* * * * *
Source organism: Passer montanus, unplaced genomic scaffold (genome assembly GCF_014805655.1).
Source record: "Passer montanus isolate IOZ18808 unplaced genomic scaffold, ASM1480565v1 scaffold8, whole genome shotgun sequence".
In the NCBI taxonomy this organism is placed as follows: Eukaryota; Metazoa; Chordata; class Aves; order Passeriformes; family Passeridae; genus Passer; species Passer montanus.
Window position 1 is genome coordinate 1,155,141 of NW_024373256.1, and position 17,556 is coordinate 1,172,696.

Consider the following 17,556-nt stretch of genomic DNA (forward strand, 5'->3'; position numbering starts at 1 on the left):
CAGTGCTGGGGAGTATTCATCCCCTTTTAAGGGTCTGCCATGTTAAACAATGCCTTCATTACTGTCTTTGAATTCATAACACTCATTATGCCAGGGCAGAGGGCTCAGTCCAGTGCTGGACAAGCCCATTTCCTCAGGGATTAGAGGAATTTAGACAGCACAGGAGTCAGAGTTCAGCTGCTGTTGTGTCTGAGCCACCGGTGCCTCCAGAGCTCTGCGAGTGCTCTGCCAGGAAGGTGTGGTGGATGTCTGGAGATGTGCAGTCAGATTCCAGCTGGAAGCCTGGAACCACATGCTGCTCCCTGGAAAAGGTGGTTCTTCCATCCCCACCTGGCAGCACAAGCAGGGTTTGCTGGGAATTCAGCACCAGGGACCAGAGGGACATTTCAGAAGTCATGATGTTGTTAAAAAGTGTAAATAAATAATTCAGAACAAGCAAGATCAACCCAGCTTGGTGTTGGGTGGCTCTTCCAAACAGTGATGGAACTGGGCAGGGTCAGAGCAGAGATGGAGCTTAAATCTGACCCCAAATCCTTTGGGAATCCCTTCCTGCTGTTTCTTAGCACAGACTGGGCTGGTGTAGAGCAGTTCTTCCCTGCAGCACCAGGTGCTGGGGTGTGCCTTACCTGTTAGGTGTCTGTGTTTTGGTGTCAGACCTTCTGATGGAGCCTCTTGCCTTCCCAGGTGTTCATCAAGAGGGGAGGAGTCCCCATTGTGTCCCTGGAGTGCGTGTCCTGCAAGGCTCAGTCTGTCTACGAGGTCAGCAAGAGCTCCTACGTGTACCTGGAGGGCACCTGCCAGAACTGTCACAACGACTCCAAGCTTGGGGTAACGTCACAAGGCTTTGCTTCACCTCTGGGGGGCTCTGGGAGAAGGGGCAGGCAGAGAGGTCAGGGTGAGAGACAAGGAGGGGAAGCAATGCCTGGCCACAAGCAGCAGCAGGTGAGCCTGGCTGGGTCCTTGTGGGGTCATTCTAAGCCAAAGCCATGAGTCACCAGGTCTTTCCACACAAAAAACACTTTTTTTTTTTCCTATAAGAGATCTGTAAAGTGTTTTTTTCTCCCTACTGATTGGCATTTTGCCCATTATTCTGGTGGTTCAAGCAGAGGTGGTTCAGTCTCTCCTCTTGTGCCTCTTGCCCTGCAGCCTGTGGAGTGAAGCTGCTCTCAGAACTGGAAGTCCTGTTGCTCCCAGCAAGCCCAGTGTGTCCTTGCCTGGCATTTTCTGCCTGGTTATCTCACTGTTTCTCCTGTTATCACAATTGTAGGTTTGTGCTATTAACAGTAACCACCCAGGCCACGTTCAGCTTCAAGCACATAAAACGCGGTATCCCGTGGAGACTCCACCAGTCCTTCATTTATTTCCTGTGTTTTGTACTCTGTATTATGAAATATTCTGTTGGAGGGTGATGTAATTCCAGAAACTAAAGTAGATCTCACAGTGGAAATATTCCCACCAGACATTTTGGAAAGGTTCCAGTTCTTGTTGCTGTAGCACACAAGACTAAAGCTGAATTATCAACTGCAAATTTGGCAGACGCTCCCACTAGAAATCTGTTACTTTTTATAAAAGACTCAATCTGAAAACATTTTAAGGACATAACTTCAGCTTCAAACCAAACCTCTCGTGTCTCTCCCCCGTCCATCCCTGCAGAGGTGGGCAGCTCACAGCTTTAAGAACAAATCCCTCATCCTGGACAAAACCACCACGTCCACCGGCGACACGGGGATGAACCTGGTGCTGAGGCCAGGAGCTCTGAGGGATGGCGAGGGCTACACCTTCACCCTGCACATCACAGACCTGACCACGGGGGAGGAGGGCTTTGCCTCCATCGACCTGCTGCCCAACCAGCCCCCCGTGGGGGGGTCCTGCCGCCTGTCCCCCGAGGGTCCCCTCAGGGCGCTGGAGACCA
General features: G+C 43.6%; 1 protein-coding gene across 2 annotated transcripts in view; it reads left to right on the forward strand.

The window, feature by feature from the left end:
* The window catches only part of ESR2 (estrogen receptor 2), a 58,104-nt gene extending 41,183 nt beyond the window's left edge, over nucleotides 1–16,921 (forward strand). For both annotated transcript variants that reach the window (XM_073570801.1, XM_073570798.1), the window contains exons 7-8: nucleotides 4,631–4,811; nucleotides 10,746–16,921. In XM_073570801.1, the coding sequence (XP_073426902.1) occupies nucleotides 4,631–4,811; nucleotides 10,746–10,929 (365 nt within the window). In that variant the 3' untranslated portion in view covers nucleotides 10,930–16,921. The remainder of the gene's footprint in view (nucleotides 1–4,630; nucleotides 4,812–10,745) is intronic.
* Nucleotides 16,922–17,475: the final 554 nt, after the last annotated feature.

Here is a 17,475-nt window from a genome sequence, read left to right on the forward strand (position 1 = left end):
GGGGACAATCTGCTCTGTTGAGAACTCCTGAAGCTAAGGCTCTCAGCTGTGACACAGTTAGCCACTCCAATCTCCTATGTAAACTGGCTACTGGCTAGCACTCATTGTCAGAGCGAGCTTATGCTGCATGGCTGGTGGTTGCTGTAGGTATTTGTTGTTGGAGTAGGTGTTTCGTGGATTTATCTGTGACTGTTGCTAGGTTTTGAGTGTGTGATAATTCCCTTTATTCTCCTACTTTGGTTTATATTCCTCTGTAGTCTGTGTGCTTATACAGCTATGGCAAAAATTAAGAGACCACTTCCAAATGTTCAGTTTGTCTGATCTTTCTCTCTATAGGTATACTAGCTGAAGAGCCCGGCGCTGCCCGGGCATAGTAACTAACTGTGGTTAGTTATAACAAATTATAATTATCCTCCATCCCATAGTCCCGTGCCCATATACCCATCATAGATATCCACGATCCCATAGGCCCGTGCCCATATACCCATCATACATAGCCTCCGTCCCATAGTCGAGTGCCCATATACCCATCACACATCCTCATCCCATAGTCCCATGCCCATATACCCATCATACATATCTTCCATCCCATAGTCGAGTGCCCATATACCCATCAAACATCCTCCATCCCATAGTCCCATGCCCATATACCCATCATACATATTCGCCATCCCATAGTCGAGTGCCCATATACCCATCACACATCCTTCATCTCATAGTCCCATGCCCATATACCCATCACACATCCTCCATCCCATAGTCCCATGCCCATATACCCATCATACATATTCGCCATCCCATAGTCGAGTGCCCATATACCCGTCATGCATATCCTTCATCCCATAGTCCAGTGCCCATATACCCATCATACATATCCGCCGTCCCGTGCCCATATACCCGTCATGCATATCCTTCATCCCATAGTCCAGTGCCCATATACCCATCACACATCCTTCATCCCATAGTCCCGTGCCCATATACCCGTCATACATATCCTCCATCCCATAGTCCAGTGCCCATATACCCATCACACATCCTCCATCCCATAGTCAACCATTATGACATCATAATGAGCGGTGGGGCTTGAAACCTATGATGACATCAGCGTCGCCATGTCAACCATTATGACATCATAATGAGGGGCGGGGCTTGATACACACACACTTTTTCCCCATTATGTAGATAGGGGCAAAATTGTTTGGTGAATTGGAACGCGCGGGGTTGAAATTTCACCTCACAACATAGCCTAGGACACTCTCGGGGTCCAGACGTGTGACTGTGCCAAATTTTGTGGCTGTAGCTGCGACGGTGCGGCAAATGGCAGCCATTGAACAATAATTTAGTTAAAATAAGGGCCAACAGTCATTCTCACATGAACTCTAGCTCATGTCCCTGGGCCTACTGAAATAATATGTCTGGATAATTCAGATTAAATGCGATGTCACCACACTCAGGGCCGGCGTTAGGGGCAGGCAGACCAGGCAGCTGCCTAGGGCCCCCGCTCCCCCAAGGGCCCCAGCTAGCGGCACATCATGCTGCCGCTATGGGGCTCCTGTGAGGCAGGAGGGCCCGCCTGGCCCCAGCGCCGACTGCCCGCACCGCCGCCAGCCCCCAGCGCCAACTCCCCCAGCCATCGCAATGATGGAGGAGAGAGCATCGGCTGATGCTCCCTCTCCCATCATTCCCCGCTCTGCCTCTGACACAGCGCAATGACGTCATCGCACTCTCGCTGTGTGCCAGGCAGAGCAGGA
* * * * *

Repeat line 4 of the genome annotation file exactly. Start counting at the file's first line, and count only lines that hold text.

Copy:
Window position 1 is genome coordinate 1,155,141 of NW_024373256.1, and position 17,556 is coordinate 1,172,696.